Unless they are able to work with a trusted holistic/mindbody practitioner who can demonstrate the real meaning of these symptoms and give them tools to alleviate the stress, the likely prognosis is poor. We have seen people die from these chronic fatigue related diseases, and most live a thoroughly reduced quality of life. It takes a lot of courage to break free of the medical model, with its round of tests and specialists who each corroborate the view that this is lifelong and nothing much can be done. And the social care model, that only pays disability payments to those with defined conditions simply adds to the burden that these people feel. If they then get better does that mean they never had it in the first place?? how will they live while they are recovering but are still not well enough to work? This places such a pressure on people that they are unlikely to step outside the system, especially since this means losing the little certainty they had.

It is a very challenging field in which to work. But I have no doubt medical science and psychology will eventually unite and prove that this psycho-genic model is the correct one. We will in the future be able to understand our emotional fallibility without blame - and have a collaborative healthcare team to work with us to re-write the programme and release us from pain.

Saturday, 17 May 2014

Ruminations on The hidden Psychology of Pain

Top of my reading list at the moment is The hidden psychology of pain by Dr James Alexander who's ideas support and further develop the ideas of Dr John Sarno re the origins of chronic pain. Sarno's ideas were that a lot of chronic back pain and pain syndromes like Chronic Fatigue Sydrome/ME are a psychologically driven response to unresolved emotions. Sarno's ideas are revolutionary and challenging to current medical thinking but as he is an MD and has treated a lot of people using his protocol, there are many clinicians who are beginning to take him seriously. John Alexander is one of them but he differs in that he is a psychologist so has, perhaps more of an idea on the psychological determinants of this. he has suggested that our response to pain is determined by our thinking about it - i.e. whether it dominates our lives, we catastrophise it, and interpret its meaning as one of 'things getting worse'. Certainly in my clinical practice I have noticed this tendency in the clients who fail to get better and I remember my own experience here too. I think I belong to that category or 'ruminators'. He refers to a couple of Pain Questionnaires1 that help determine these responses and therefore allow us to rate our contribution to pain and therefore suggest ways of re-training the mind (via hypnotherapy, psycho-sensory techniques such as EFT, etc).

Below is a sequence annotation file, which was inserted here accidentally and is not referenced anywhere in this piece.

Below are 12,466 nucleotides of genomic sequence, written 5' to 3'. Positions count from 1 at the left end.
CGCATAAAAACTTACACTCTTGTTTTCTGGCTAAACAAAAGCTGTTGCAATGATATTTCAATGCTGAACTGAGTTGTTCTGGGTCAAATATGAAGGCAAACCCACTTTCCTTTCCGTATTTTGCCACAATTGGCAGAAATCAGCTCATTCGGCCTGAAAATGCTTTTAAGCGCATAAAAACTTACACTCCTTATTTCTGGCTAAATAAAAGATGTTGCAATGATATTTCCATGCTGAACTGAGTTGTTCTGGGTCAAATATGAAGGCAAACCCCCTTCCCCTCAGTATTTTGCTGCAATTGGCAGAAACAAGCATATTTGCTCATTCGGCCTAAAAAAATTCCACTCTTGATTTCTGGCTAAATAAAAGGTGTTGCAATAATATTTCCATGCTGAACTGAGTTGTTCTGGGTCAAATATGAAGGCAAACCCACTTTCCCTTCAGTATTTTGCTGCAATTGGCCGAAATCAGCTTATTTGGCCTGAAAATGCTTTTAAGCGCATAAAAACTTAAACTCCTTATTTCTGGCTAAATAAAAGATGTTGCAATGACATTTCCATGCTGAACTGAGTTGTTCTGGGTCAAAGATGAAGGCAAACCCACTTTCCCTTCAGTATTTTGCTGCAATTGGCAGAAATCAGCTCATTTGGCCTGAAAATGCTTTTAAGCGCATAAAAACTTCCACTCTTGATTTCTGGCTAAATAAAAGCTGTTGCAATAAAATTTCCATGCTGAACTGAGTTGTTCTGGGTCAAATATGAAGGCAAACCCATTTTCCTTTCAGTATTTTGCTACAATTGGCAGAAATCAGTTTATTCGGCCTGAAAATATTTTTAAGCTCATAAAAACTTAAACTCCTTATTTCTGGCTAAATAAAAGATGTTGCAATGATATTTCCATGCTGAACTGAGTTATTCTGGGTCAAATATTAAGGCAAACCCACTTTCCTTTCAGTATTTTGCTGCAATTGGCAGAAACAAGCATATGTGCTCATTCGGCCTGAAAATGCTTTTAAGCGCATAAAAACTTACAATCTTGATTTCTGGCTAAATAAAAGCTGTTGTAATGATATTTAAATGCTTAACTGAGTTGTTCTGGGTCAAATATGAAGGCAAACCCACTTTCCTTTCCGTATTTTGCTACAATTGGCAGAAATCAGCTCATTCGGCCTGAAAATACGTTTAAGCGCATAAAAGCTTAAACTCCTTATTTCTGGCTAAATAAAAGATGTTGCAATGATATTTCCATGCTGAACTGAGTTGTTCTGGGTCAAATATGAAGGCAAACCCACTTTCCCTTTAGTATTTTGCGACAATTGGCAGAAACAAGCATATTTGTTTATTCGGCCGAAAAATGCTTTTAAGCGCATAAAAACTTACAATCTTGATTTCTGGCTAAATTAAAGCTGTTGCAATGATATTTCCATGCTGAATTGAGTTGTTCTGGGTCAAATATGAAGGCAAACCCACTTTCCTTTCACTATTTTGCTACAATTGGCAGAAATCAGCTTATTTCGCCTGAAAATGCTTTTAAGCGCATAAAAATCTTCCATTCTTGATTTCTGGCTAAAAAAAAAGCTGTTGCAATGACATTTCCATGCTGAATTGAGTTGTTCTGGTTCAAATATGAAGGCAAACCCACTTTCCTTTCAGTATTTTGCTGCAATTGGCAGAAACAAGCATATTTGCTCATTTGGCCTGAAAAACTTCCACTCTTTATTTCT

My contribution to this debate is that trauma may be at the heart of this 'sensitisation' of the mind. I am coming to believe that all of us have traumatic memory - some small, some large but that the cumulative effect of these poorly processed emotions is one of priming the autonomic nervous system (the fight and flight mechanism) to one of hypervigilance - and the end result of that is that when challenging events do occur in later life (like accidents, viral infection, etc) our system (especially the adrenals) are so severely compromised that the immune system is depressed and we end up in a cycle of pain and worrying about pain...

This then becomes our focus and we start our journey to find external solutions, whether it be conventional or alternative. We fight the notion that the answer is in us as that seems like blaming ourselves for our pain when we feel innocent (which is correct - we are). But we need to take responsibility and begin to explore the old hurts (without endlessly recounting them) so that we can heal. I recommend Eye Movement Desensisation and Reprogramming (EMDR) for this as it heals the hurt without retriggering. It is quite profound.

I myself and having (EMDR) therapy so that
i/ I know what it feels like and
ii/ I can be cleared of my triggers to get my mental attic cleared
Both of these help me to be clearer when helping my clients.

I started by looking at my blood phobia which is something that limits me and makes me embarrassed (I feel faint if I even look at it). This seemed simple enough. But within a couple of sessions other images and ideas popped into my head unbidden and these have to do with my grandmother and mother and certain panic feeling they had. I have no doubt for myself that I have trauma from my early years (ages 2-3) which I don't remember but seems to keep me forever looking out for failure and disaster. This inner exploration is very interesting and has had the useful corollary of reducing my Reynaud's symptoms (white finger) and generally my anxiety levels.

So, I look forward to a day when I am free of these things and hope to be able to use my learning to help clients in pain - those who are willing to go beyond the external search anyway..

1 The Pain Catastrophizing Scale by
Michael JL Sullivan, PhD